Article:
Rail travel will make a comeback. The train to Cork or Belfast will take an hour. It will be possible for someone in Westport to commute to Dublin and be back home in an hour-and-a-half.
Ger Gilroy, presenter and producer, Newstalk's Off the Ball
I'd be very hopeful about the future of women's sport. Improved professional levels should lift participation levels. Girls tend to drop out of sport, and I'd blame the disastrous education system. That's slowly changing.
People don't want that for their children any more: they want women held as equals. I see a situation where everyone does PE every day, and it becomes a lifelong habit.
Sport can be positive for women, but it works in two ways. You need role models, but also strategic investment in grassroots. You need facilities, coaches, supports, or the influence of successful athletes falls apart.
We've a big opportunity in the next 20 years for women's sports to become more popular on TV. Individual sports have long been at an elite level, whereas team sports are only reaching that now. Scholarships in college are also important.
Antonio E Weiss, historian at University of London, management consultant, author
Ireland is likely to be confronted with three big challenges between now and 2100. First, twin pressures related to migration: an expanded but stretched diaspora, and a more diverse ethnic make-up at home. Coupled with the rise of China, India and other emerging economies, it will challenge conceptions of Irish as an identity.
Second, continued low corporation tax rates, and English remaining the dominant global language, should continue to make Ireland a desirable home for foreign direct investment. However, technological changes – self-operating machines, 3-D printing, easier global connectivity – will likely reduce low-skilled jobs and hit Ireland's large agricultural and service industries particularly hard, relative to other European countries.
Third, Ireland's recent baby boom may cause a bulge of elderly people (and more women) towards the end of the century who need to be cared for by a younger population cohort struggling to find employment in the hi-tech economy.
Sam Ford, author and teacher on media, social networking and popular culture
We'll likely see the development of immersive story worlds. People will look for continuous, ongoing narrative worlds that they can follow in real-time, dipping in and out, just as we currently experience the "story" of news or sport. It's the soap-opera model, expanded to all-day: a story where actors are always "in character".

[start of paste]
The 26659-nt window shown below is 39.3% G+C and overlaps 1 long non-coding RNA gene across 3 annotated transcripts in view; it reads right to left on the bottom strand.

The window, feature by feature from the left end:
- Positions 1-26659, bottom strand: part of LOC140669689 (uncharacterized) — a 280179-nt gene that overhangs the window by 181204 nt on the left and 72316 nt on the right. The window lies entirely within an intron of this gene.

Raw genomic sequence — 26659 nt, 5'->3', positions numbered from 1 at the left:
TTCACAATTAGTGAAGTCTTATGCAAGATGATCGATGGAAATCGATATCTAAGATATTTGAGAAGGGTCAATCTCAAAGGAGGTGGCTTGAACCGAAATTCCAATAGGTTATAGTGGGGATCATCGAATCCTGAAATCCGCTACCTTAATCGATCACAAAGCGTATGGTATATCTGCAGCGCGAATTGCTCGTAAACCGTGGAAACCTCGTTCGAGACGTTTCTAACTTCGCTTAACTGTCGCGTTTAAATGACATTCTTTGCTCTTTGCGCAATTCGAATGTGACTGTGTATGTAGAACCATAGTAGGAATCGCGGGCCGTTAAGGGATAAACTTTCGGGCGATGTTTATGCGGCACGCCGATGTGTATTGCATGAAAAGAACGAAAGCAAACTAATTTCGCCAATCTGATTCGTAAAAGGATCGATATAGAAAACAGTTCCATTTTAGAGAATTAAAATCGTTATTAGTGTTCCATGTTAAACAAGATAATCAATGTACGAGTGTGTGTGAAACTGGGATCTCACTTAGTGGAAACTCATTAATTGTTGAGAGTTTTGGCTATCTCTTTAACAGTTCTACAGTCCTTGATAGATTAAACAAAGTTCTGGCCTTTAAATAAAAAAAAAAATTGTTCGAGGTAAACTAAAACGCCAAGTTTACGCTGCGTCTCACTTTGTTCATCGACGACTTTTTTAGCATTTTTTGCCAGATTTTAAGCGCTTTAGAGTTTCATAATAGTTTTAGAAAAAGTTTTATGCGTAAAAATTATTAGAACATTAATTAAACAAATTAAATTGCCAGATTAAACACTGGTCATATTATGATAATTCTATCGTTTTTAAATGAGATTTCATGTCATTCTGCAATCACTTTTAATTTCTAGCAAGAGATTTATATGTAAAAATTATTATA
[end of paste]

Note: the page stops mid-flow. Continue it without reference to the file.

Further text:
We'll also see fictional stories unfolding across several media. Again, look at news or sports, which currently unfold across live events, weekly series, social media, web commentaries, magazines. We'll likely be going straight to creators for content; audiences will expect to be able to subscribe to their favourite artist.
I think we'll see increasingly porous cultural borders, especially because content will circulate as much through interpersonal relationships as distribution channels. International audiences will be increasingly open to subtitled content. And attempts by governmen- tal, religious and commercial entities to restrict that flow of content will become increasingly futile.
Dr Jane Suiter, political scientist in School of Communications, DCU
I think there'll be big tension between increased empowerment of citizens and corporate control. The internet has given us openness, helps us interact globally. But the downside is the amount of data we're generating and what use might be made of it.
There will be tension between the widening or deepening of the EU: how far east it will go, how much it will become a United States of Europe. Will it include Ukraine? Will we have an elected president?
I don't think the US will remain the sole superpower; it and China will come together for more co-operation. Barring catastrophe, the whole world will get richer. There isn't the same incentive to go to war, but the bigger picture of nationalism will be interesting: to what extent we become global citizens.
In Irish politics, we'll probably still be talking about reform in 80 years, despairing of this local, clientelist system. If we do not change the education system, it'll be hard to change our political culture.